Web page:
It's been a rough week, to say the least. It's also been a week when it couldn't feel more trivial to be a part of the music industry. Exclamation point- packed e-mails on upcoming shows languished in our inboxes unread; overcaffeinated publicists' voices chirped unheeded into voice mail. What was the point of hyping one more mediocre house record or mocking yet another nu-metal band when our landmarks, and our sense of national security, were collapsing like a poorly constructed Erector set? Then, as the shock and horror began to dissipate a little, we decided to pull the curtain on the self-pity party, and realized how much sustenance we were getting from certain artists and certain albums. With this in mind, we asked a number of friends and acquaintances in the industry—the majority of them in New York, but some here at home—what, music-wise, was getting them through this week.
Death Cab for Cutie will play one of many benefits.
From Michael, in N.Y.C.: "Gorecki, Symphony #3, anything by Nina Simone." From Lazlo in Texas: "The usual suspects (Barber, Gorecki) plus a quiet moment with the reissue of Hilmarsson & Sigur Ros, Angels of the Universe, which appeared on my doorstep like magic a couple weeks ago. New Order, 'Run'— in particular, the verse that begins, 'What the hell is happening?/I can't think of everything/I don't know what day it is, or who I'm talking to.'" Phil, N.Y.C.: "Jim O'Rourke's version of 'Women of the World.'" Justin, Los Angeles: "I've found myself listening to 'Pink Moon' by Nick Drake. I've always hated that lousy Volkswagen Cabriolet commercial for being the introduction of the title track to the American public, for if you listen closely, you discover that the song is not about going to a party and silently discovering that you're cooler than everyone else there. It's about the end of the world. Think about it—'Saw it written and I saw it say/Pink moon is on its way/And none of you will stand so tall/Pink moon's gonna get you all.'" Rob, Brooklyn: "Wilco's Being There." Andrew and Adrienne, Seattleites stranded in N.Y.C.: "PJ Harvey's Stories From the City, Stories From the Sea." Brendan, N.Y.C.: "The Louvin Brothers, the Delgados, Future Pilot AKA, and a book of poetry by Silver Jews' frontman David Berman called Actual Air."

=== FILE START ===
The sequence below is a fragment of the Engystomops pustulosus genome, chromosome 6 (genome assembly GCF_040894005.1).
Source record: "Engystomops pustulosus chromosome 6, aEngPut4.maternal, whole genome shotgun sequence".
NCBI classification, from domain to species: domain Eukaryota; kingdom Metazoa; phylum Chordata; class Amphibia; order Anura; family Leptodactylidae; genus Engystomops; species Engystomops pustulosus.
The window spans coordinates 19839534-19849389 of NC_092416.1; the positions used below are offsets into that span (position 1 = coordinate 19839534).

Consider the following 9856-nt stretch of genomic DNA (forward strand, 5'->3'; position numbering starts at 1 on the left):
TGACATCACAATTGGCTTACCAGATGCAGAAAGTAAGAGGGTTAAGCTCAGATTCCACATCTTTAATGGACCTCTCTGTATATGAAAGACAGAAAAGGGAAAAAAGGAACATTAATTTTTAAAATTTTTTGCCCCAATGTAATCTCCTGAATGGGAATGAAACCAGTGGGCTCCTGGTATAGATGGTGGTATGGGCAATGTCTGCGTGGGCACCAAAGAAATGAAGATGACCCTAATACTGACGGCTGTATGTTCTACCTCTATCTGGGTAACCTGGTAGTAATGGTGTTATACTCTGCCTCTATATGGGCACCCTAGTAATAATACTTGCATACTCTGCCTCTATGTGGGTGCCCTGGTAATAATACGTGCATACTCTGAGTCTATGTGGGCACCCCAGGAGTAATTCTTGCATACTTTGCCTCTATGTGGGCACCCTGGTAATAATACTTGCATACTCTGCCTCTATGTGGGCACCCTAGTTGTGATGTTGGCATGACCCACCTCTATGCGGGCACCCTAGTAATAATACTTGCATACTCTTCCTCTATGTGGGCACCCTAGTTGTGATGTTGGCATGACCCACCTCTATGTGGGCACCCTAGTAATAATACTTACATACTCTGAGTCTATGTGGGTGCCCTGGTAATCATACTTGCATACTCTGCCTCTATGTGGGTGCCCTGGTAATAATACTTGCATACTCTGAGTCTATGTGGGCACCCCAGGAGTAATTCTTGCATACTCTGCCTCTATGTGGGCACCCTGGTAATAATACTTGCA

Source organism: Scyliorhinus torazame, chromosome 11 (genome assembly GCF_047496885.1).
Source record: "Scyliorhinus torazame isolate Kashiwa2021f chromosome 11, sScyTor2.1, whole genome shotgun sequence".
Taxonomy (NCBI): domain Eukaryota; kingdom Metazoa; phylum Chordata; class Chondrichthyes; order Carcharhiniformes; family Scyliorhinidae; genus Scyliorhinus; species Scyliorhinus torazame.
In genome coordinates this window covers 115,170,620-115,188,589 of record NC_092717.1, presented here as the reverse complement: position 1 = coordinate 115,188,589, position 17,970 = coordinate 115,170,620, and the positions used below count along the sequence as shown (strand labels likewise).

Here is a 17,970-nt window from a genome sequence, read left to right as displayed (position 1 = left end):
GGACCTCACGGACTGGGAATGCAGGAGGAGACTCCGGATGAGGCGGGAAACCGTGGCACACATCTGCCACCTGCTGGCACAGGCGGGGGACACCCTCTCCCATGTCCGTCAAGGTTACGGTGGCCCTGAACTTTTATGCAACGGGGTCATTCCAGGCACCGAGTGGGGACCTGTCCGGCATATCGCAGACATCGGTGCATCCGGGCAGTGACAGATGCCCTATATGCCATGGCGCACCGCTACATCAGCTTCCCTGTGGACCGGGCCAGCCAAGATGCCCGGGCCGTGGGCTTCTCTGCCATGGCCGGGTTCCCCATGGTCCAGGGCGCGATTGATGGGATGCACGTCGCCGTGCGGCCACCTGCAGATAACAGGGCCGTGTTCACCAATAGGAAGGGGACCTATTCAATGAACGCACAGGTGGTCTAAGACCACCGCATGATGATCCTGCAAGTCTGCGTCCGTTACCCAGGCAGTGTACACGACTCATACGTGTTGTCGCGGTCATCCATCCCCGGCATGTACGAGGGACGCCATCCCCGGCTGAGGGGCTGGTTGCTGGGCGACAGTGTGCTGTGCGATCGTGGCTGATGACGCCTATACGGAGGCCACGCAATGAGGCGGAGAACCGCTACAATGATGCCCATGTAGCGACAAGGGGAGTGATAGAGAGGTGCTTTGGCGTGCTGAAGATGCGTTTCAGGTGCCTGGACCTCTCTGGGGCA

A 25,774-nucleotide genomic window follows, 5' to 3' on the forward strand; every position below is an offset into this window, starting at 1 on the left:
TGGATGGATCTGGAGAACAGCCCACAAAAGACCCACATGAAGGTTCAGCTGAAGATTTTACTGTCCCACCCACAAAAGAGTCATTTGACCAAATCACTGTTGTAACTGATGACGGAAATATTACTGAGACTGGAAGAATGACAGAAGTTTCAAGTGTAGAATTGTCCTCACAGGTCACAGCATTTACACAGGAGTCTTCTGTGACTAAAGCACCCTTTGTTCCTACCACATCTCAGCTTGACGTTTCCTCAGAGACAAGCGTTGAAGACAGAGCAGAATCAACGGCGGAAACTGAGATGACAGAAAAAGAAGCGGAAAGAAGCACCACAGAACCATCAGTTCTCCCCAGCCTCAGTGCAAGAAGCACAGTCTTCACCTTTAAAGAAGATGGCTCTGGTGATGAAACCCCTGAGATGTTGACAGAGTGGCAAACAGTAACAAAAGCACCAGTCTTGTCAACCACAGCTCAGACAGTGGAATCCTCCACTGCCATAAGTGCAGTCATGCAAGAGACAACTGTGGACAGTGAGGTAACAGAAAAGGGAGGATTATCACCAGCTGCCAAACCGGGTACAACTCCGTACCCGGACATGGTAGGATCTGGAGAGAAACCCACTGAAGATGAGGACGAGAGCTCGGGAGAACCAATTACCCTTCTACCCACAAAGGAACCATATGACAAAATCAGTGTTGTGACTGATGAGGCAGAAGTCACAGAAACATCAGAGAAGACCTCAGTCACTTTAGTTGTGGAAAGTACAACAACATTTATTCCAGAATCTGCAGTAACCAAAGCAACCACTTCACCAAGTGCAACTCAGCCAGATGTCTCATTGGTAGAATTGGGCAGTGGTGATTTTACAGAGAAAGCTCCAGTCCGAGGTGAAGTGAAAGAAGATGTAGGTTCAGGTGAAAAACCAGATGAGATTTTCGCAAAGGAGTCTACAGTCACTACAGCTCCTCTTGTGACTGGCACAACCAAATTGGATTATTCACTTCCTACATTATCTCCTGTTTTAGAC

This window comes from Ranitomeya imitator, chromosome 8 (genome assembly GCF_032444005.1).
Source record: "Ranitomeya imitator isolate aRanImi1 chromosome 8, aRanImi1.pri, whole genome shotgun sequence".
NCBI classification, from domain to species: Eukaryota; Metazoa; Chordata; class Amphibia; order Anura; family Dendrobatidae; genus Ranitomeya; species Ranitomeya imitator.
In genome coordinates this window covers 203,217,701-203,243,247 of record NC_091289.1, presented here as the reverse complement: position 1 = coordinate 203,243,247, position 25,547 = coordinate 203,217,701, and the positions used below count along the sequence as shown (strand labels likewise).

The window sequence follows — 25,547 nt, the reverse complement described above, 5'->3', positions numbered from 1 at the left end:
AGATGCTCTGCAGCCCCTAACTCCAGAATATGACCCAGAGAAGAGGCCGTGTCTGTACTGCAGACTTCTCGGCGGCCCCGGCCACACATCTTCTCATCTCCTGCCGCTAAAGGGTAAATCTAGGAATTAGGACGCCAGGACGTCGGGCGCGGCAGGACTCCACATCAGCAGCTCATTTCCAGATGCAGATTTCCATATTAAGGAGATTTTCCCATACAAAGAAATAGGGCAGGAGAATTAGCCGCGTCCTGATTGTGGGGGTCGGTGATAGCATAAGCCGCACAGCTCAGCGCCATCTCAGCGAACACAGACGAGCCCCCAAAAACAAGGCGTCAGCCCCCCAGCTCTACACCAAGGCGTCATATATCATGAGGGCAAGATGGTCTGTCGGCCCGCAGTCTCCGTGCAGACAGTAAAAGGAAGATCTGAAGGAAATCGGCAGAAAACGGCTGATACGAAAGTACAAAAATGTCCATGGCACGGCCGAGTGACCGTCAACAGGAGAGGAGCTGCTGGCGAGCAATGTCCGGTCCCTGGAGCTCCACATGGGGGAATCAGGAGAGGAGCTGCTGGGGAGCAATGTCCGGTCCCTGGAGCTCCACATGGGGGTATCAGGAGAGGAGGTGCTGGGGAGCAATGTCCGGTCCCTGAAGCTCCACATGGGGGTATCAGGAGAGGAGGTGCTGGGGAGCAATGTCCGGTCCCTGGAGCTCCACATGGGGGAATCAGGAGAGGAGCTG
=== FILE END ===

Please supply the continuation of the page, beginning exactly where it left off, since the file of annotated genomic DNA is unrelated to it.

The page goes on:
What are we listening to at the Weekly? Well, "Chelsea Hotel" by Leonard Cohen, "There Is a Light That Never Goes Out" by the Smiths, "So Much Beauty in Dirt" by Modest Mouse, "Blackbird" by the Beatles, "Rainy Season" by Seam, Inland Empires by Joel RL Phelps and the Downer Trio. Elliot Smith's Either/Or will probably have its jersey retired by the time all this is over, as will Emmylou Harris' Red Dirt Girl. Everything from Carissa's Wierd's "To Be There Now" and the rest of Ugly But Honest, Arvo Part's wordless "Fratres," tons of Joni Mitchell, the Tudor Choir's Shapenote, Earl Scruggs and Friends duet album "because it seems really 'American' in a good way," to Abbey Road, Frederic Rzewski's "The People United Will Never Be Defeated," Francois Hardy's Best Of, and much, much more.
Benefits to look out for: This Saturday, Sept. 22, Death Cab for Cutie, DJ Dann Galucci, and more at I-Spy, as well as Friday's show at the Sit & Spin featuring the Turn-Ons, Charming Snakes, and Jupiter Crash, both for the Red Cross Relief Fund. Many more are in the works; we'll try to keep you posted.